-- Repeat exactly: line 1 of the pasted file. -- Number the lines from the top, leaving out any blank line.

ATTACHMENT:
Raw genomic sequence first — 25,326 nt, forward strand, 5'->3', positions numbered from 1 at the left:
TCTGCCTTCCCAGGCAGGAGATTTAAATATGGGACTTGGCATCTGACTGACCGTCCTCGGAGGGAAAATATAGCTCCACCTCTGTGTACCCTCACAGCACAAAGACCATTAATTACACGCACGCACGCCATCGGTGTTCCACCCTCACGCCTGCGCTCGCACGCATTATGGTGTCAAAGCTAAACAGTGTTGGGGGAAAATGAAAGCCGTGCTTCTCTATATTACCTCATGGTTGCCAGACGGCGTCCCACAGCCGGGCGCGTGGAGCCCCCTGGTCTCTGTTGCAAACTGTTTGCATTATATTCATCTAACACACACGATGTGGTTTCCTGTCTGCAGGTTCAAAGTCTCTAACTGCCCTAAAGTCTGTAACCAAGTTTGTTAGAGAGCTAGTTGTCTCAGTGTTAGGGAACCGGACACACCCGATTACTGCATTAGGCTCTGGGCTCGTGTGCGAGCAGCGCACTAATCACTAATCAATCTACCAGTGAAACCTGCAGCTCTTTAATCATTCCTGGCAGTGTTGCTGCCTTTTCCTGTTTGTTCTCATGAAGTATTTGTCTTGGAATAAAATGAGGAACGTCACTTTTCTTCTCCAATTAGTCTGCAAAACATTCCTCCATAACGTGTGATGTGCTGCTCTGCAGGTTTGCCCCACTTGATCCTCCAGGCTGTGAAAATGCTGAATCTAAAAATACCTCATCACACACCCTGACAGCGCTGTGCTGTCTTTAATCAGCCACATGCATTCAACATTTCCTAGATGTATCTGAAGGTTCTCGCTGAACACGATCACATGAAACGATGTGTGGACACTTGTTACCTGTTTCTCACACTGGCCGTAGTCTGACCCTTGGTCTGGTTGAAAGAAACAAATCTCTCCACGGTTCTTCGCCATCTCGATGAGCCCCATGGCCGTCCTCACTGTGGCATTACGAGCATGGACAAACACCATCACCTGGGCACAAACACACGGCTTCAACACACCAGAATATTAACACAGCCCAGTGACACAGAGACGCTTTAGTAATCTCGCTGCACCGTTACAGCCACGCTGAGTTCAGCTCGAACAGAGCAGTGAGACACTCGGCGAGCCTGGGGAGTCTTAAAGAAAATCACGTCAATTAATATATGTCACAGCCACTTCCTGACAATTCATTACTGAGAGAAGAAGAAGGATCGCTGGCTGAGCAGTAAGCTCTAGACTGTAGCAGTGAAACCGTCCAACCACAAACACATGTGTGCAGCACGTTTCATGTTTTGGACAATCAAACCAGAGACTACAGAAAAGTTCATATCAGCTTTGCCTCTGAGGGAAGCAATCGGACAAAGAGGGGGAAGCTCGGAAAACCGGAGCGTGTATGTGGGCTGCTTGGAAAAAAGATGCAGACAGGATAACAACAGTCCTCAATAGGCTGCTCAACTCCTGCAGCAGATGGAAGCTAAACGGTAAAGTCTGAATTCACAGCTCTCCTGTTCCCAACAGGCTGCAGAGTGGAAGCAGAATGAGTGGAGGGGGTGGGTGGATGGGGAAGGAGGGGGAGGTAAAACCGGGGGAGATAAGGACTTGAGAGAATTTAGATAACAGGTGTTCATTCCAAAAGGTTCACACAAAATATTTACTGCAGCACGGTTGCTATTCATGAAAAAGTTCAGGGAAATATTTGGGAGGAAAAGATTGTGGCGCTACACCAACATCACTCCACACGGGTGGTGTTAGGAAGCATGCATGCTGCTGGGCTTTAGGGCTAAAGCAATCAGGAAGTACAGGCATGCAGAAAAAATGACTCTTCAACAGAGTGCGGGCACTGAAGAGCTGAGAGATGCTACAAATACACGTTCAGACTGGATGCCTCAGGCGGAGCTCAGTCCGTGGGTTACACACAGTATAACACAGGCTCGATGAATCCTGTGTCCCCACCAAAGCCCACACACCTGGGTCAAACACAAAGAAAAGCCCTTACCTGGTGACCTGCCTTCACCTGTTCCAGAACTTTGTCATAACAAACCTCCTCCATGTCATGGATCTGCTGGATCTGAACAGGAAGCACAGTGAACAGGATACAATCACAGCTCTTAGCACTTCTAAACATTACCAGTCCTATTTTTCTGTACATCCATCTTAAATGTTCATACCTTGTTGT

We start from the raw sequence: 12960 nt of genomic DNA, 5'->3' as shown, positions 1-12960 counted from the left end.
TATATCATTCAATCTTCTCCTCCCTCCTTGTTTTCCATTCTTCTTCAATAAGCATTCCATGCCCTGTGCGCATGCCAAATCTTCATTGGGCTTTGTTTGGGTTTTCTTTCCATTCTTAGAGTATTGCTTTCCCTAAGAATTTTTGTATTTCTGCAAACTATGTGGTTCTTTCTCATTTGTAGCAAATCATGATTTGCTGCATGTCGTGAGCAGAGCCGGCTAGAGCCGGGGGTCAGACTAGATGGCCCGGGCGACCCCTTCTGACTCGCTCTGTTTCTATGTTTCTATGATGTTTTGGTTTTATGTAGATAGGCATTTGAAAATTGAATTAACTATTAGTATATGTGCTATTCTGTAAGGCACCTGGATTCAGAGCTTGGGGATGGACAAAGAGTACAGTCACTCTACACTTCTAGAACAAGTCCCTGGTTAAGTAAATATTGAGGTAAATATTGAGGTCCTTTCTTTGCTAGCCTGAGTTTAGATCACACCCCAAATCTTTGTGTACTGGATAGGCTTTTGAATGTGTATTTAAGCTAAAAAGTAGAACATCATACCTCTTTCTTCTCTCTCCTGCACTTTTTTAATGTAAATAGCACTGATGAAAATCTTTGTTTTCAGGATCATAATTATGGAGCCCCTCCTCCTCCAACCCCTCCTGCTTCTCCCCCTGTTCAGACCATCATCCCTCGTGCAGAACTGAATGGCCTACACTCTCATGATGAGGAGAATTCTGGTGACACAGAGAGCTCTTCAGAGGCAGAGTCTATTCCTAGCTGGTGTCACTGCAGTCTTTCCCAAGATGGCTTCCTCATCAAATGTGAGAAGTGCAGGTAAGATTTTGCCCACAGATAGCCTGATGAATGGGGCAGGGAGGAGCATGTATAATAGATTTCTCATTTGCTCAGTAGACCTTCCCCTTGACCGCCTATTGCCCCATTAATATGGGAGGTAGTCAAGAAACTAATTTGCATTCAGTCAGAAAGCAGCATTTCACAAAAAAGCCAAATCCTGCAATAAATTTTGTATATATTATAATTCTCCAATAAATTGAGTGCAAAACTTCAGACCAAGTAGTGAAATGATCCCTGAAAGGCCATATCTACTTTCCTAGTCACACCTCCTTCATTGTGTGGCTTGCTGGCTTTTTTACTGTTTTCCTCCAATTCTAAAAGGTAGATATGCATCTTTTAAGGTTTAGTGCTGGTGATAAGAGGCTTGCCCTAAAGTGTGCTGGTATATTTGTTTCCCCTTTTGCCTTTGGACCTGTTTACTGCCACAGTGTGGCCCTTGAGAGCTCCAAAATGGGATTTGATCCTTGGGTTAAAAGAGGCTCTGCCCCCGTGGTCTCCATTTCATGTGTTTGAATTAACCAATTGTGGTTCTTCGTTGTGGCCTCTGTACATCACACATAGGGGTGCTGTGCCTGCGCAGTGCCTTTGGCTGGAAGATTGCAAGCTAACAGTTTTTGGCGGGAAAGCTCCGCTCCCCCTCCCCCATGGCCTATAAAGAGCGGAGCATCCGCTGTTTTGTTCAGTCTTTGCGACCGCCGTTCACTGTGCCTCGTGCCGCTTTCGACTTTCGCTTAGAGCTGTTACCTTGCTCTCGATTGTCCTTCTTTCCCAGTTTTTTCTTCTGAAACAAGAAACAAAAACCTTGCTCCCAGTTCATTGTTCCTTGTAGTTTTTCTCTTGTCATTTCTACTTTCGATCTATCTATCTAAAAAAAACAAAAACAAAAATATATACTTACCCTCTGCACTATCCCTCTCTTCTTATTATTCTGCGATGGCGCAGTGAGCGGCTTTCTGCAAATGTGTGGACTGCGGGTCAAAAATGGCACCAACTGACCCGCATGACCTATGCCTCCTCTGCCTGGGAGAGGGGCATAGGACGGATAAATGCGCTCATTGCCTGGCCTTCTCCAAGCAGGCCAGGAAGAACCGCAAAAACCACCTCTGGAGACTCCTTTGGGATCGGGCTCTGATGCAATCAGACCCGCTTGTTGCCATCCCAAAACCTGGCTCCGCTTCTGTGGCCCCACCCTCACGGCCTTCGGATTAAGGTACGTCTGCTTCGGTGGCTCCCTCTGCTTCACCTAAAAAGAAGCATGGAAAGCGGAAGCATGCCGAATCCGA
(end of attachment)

Raw genomic sequence first — 25,326 nt, forward strand, 5'->3', positions numbered from 1 at the left: